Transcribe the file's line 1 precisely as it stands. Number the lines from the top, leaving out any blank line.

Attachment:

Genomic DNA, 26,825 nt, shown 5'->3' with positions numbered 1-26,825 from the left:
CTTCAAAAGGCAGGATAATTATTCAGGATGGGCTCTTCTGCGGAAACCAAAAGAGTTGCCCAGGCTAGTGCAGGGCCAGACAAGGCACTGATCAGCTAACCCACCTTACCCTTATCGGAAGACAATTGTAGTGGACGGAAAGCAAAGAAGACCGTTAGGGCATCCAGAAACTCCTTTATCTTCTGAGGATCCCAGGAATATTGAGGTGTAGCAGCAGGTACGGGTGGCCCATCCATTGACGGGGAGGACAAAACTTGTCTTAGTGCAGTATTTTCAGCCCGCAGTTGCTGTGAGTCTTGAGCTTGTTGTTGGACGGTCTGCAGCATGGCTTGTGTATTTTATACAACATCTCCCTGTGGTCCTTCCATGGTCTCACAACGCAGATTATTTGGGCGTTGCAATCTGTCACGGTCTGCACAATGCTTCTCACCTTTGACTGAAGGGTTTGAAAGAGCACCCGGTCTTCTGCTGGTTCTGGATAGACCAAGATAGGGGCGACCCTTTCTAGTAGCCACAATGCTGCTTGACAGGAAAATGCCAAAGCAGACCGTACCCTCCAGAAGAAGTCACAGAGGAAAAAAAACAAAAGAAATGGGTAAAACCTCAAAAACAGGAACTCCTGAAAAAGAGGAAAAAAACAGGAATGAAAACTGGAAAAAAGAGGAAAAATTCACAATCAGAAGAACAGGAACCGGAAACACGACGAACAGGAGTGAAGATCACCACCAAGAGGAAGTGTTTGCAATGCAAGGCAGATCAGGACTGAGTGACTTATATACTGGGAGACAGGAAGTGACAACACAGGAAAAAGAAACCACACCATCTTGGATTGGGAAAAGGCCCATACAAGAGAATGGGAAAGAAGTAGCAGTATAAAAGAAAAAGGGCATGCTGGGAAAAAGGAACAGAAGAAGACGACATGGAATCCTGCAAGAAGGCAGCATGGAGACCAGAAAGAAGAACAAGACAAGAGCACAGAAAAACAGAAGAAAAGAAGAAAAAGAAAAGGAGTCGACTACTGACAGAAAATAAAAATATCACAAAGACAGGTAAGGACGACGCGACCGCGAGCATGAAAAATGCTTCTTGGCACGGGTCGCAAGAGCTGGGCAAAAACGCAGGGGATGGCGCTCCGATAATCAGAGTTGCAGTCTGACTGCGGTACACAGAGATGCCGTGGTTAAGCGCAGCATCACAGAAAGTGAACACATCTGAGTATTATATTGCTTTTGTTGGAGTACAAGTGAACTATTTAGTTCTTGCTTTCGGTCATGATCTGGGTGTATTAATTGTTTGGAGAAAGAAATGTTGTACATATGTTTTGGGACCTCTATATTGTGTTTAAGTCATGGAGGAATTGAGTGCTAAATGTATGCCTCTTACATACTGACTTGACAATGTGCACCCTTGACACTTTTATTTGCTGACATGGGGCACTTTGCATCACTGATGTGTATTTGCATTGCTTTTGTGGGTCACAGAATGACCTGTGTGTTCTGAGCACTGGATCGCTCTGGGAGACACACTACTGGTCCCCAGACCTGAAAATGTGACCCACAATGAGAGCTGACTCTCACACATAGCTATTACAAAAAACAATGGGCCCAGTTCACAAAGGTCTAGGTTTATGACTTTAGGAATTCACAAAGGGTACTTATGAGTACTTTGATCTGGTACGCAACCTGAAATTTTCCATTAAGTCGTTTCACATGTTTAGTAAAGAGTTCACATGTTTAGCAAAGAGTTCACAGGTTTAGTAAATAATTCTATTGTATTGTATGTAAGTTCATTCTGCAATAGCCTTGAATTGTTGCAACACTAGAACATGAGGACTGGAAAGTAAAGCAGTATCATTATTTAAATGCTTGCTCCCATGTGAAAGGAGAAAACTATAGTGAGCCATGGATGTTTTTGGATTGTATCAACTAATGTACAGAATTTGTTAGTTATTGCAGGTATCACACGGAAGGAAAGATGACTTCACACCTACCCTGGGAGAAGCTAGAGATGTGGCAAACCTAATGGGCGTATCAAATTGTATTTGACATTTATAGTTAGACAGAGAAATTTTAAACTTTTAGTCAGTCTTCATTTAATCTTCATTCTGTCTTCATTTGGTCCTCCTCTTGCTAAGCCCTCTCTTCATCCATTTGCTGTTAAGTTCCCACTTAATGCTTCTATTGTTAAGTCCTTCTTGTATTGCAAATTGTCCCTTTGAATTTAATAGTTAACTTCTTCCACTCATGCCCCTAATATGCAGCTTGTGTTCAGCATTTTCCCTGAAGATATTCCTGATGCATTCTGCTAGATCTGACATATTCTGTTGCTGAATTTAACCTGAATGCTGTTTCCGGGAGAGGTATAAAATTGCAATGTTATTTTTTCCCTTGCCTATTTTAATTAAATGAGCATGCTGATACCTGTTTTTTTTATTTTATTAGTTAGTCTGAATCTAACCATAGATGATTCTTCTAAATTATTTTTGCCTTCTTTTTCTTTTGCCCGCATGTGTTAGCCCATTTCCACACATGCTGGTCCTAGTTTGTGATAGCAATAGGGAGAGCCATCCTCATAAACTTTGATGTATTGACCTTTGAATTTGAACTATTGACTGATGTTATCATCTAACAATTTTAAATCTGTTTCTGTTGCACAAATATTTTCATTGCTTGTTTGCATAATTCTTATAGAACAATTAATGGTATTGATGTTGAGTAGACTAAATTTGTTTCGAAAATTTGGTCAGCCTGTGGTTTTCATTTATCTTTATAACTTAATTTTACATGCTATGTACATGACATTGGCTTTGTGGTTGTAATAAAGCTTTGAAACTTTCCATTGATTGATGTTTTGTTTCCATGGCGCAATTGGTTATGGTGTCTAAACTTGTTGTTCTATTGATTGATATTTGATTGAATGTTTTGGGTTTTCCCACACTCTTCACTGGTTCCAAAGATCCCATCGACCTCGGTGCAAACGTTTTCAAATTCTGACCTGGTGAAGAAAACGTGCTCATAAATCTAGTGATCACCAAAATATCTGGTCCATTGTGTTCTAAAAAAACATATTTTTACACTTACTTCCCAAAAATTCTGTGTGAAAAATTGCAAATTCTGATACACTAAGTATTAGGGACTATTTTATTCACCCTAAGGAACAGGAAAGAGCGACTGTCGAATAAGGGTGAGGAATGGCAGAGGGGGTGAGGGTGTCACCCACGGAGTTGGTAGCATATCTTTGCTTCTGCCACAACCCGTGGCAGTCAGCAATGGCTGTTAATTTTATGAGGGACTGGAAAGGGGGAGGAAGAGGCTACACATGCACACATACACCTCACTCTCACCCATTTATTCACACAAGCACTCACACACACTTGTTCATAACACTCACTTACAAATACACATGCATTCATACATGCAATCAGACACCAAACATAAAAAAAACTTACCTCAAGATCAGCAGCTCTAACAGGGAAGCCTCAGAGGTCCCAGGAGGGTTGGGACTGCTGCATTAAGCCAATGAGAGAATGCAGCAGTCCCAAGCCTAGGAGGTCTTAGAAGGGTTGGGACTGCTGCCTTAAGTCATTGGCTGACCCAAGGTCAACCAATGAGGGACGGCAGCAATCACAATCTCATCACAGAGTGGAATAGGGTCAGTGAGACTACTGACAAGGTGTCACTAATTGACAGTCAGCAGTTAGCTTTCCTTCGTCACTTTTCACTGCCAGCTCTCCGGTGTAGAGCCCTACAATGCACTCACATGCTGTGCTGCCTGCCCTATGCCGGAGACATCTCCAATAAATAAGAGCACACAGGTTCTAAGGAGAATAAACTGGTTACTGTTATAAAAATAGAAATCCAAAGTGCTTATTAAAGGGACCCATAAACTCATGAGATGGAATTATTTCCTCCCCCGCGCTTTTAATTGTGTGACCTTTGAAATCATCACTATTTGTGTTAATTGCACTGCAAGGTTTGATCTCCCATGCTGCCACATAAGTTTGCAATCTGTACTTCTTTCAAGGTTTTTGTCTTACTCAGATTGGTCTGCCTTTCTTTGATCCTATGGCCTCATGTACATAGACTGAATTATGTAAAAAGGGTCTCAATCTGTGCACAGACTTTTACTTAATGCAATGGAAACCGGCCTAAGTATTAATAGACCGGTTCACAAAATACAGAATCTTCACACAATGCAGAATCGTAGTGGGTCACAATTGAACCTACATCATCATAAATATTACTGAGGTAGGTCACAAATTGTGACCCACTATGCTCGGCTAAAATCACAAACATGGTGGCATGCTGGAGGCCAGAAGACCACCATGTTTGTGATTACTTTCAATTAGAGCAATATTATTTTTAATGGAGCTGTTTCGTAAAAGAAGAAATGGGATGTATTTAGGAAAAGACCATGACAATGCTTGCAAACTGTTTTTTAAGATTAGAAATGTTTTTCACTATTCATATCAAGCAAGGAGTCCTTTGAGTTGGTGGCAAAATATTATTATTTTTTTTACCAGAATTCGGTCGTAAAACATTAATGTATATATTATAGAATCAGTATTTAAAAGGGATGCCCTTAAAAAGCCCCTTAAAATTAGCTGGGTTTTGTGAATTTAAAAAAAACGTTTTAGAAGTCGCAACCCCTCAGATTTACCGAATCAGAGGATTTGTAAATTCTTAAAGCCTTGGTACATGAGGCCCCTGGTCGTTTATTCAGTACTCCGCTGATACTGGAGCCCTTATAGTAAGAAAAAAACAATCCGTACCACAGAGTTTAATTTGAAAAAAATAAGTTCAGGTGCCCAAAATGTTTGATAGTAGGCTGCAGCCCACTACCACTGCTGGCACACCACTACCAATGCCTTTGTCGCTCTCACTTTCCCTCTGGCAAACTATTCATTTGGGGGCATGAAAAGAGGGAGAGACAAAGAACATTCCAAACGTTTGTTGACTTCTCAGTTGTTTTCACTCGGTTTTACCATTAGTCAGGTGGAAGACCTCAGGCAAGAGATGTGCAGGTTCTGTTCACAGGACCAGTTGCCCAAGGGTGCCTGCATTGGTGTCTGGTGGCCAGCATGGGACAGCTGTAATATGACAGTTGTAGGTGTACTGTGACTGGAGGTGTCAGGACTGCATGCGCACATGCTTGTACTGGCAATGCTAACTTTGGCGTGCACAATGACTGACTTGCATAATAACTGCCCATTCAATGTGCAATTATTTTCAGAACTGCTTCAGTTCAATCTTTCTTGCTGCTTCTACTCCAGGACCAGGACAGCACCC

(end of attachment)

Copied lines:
Genomic DNA, 26,825 nt, shown 5'->3' with positions numbered 1-26,825 from the left: